Just a few weeks ago, UEFA were tentatively penciling in a Champions League final for late June in hopes that we could still finish the 2019-20 season before the usual June 30th deadline. Now, with the COVID-19 pandemic still in its early stages in much (if not all?) of Europe, it seems clear that we’ll be lucky to get a Champions League final at all this year.
Given all the contractual, legal, and sporting considerations involved in the very top levels of the professional game, it also seems clear that the only reasonable solution is to keep delaying the season until it is deemed safe to play, and then adjust the calendar(s) for subsequent season(s) — shortening where possible and cancelling frivolous competitions like the League Cup.
That seems to be the latest thinking over at UEFA as well, with reports this weekend talking about the latest contingency plan that would stretch the current season into August, two months past the usual June 30 deadline (around which practically all contracts in football are created). But, figuring out how to deal with a two-month extension is probably still more feasible than simply annulling the previous nine months and cancelling the remaining two.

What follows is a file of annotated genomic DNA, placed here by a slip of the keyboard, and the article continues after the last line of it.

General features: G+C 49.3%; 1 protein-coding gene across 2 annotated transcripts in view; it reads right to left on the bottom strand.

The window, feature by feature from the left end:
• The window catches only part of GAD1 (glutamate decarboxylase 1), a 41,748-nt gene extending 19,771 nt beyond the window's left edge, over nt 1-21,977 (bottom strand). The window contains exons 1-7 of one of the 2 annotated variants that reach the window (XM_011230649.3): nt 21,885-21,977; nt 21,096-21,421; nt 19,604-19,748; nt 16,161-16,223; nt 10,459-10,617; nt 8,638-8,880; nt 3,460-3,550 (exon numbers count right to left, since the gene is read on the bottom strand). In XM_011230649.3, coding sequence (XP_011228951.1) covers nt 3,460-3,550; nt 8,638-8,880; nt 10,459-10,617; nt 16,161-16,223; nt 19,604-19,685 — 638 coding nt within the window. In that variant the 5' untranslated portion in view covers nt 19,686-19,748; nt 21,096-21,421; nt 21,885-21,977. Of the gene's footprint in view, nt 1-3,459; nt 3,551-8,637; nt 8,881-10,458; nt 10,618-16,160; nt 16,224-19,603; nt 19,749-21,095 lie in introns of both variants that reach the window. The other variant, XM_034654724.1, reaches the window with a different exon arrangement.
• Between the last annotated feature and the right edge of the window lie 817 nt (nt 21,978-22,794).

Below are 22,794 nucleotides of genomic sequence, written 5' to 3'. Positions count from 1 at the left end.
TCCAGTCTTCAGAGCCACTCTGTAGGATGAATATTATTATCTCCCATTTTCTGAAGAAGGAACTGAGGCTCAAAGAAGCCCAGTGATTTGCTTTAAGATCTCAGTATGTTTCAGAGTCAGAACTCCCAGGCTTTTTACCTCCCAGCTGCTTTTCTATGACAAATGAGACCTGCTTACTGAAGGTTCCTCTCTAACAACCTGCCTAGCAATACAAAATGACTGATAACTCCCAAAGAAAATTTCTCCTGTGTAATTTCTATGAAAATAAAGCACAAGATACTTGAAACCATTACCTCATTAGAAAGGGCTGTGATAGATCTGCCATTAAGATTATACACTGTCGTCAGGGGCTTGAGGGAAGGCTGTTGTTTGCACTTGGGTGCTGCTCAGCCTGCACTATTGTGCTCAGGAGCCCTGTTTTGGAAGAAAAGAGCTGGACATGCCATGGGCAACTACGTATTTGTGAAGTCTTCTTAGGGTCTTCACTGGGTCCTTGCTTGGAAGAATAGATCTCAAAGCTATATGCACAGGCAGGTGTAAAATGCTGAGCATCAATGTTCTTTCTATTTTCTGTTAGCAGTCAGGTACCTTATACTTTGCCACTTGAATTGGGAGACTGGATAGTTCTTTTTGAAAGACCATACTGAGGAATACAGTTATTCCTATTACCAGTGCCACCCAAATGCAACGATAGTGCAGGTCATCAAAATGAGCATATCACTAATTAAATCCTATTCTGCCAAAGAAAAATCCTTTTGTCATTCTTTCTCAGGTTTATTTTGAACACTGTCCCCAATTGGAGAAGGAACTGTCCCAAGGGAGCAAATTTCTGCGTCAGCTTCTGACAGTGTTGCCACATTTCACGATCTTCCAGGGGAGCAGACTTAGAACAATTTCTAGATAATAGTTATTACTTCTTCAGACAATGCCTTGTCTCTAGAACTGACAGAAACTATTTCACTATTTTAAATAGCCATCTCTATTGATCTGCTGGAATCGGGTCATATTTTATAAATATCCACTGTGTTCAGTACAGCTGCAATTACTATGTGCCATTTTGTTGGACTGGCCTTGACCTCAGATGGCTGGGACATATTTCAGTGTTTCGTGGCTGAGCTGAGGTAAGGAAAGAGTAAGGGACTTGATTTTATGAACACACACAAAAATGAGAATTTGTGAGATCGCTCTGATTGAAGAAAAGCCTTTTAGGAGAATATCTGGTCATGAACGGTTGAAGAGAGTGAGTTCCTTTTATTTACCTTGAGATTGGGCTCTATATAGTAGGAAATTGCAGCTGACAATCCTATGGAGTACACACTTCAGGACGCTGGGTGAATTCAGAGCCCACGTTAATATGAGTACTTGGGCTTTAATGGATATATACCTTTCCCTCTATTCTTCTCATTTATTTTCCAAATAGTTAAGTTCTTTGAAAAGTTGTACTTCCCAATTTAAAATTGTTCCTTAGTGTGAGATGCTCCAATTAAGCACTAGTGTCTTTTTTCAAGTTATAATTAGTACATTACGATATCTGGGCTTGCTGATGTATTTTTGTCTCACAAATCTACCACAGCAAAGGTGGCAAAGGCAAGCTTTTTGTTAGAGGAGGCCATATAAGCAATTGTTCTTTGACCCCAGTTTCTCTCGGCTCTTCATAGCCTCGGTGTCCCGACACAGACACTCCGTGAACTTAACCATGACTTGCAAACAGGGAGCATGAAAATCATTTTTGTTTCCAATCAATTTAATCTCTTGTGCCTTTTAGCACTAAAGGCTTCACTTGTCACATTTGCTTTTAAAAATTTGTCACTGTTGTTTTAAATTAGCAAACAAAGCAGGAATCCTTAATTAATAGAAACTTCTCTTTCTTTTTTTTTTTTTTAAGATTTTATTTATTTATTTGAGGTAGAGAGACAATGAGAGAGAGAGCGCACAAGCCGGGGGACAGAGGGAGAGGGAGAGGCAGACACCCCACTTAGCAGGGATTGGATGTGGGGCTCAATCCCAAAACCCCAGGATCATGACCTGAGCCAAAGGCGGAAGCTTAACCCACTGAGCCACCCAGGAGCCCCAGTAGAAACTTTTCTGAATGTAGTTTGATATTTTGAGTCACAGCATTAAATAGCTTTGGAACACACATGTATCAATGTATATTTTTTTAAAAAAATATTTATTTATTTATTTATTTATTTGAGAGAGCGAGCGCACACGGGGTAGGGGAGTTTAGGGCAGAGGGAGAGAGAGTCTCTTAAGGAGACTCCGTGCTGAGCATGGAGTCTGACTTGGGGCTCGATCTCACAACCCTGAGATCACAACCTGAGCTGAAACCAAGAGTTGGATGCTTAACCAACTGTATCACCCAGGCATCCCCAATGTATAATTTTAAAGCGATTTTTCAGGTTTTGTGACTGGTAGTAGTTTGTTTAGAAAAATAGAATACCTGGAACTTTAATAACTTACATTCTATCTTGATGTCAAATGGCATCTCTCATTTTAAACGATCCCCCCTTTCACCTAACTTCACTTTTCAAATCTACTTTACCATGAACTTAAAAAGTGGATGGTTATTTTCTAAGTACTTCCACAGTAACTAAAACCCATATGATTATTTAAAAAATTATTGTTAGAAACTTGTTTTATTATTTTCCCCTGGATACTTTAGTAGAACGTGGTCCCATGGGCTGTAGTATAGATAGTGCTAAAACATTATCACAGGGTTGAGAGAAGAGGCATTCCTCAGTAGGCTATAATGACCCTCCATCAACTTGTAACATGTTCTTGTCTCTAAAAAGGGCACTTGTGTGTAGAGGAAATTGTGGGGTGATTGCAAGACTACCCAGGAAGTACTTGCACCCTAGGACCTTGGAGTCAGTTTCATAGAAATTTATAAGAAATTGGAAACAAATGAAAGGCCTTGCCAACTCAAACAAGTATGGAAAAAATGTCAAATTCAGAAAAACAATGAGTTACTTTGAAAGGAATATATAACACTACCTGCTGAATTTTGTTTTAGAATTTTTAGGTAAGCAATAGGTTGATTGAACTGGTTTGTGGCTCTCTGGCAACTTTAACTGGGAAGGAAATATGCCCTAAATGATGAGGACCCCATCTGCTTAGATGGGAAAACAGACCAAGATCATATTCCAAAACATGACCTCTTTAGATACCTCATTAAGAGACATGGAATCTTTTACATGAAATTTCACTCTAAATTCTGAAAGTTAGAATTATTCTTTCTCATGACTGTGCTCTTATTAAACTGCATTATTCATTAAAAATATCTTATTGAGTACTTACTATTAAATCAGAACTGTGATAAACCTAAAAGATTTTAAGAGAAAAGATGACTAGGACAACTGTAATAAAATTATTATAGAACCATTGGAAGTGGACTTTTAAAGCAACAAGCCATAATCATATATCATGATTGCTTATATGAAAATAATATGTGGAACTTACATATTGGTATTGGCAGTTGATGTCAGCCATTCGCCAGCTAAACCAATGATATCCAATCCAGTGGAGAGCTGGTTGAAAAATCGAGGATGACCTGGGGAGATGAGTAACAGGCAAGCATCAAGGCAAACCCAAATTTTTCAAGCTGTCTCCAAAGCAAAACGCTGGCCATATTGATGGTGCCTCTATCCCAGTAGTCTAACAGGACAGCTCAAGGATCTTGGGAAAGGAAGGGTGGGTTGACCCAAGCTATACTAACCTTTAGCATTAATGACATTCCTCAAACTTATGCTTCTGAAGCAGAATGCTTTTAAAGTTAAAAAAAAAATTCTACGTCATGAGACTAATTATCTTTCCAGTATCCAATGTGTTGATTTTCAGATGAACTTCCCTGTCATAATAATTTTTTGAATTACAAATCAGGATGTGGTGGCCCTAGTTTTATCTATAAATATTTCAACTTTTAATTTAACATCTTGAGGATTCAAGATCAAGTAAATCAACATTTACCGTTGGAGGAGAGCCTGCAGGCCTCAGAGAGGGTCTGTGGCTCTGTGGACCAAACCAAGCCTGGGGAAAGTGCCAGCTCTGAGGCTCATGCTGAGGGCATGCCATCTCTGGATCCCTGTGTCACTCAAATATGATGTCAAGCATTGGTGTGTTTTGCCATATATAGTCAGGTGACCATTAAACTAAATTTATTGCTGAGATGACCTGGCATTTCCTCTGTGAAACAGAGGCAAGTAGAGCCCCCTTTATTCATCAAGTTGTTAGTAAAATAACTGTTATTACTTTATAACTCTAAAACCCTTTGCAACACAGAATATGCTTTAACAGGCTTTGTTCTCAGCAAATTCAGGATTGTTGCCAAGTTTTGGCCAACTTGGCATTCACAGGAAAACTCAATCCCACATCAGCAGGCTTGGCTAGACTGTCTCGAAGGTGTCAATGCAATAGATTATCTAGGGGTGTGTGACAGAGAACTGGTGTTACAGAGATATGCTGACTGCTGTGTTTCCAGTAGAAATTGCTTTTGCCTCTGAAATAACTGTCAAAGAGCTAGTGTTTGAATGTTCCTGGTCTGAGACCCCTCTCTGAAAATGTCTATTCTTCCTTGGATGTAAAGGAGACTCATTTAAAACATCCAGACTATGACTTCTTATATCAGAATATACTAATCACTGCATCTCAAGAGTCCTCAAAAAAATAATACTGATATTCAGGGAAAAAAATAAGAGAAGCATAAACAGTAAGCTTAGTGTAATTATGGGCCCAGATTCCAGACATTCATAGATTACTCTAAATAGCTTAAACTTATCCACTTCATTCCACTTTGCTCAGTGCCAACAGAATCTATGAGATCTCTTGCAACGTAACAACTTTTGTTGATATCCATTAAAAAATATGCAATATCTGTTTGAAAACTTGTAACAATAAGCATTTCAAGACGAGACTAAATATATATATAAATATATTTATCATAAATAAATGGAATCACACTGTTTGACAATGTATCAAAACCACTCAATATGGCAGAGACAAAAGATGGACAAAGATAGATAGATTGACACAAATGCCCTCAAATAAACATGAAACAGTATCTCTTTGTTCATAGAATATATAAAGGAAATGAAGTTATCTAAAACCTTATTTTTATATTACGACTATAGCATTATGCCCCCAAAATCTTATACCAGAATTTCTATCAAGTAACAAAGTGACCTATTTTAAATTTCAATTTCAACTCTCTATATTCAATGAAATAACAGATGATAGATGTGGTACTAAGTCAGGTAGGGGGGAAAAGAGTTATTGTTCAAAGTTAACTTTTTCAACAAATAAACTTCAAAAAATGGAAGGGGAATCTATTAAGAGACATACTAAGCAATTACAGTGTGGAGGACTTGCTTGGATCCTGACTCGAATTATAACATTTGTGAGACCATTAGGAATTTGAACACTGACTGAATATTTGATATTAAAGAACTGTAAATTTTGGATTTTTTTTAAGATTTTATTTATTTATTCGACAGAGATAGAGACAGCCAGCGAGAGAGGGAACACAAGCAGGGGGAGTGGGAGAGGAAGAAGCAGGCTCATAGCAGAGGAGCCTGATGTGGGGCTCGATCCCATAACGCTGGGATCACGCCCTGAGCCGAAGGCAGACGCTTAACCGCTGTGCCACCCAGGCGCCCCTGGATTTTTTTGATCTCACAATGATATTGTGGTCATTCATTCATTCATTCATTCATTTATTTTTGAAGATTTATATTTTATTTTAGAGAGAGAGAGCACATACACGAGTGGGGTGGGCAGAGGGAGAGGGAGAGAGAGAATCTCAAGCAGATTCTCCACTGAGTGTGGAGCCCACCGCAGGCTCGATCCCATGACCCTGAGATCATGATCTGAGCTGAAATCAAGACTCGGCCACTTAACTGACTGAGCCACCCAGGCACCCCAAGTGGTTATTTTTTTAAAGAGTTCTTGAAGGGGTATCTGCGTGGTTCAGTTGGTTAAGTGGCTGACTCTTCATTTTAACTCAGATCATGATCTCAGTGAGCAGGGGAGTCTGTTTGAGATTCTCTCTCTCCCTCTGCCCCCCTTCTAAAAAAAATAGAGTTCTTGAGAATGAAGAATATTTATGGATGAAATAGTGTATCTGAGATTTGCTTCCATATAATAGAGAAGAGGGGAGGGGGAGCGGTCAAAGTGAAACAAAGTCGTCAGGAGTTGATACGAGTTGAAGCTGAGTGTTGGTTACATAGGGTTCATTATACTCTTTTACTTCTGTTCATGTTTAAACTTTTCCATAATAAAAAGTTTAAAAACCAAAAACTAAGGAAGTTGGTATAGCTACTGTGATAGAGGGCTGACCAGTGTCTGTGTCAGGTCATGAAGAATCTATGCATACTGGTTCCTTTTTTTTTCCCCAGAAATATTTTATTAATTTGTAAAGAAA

“There is the possibility of ending this season at the start of the next, which would then be delayed and begin later.”
-Alexander Ceferin; UEFA president; source: La Repubblica via Times
As reported by The Times, this contingency, which is one of several under discussion and consideration in what is very much a fluid situation with an unknown but clearly moving target, would involve starting next season with a reduced calendar in September. It’s not clear how long of a break we’d get between the two seasons (if any), or when a transfer window would be conducted — or if we’d just keep it an open market all the way through January as one report suggested last week.
“I don’t see why there should not be a flexible approach by everyone to finish this season in the proper manner no matter how long it takes. Domestically there is a lot of money at stake which would have a massive impact for the game — we’re talking about three-quarters of a billion pounds in TV money.”
-Gordon Taylor; PFA chief: source: Times
One thing we can all definitely agree on, is that a flexible approach will be needed from all. From the teams, from the money-men, from the fans, and the players themselves, who could face the prospect of having to play, train, and live behind closed doors for a period while the matches are conducted without live audiences.
Things won’t be normal for a while, and that will require concessions from us all.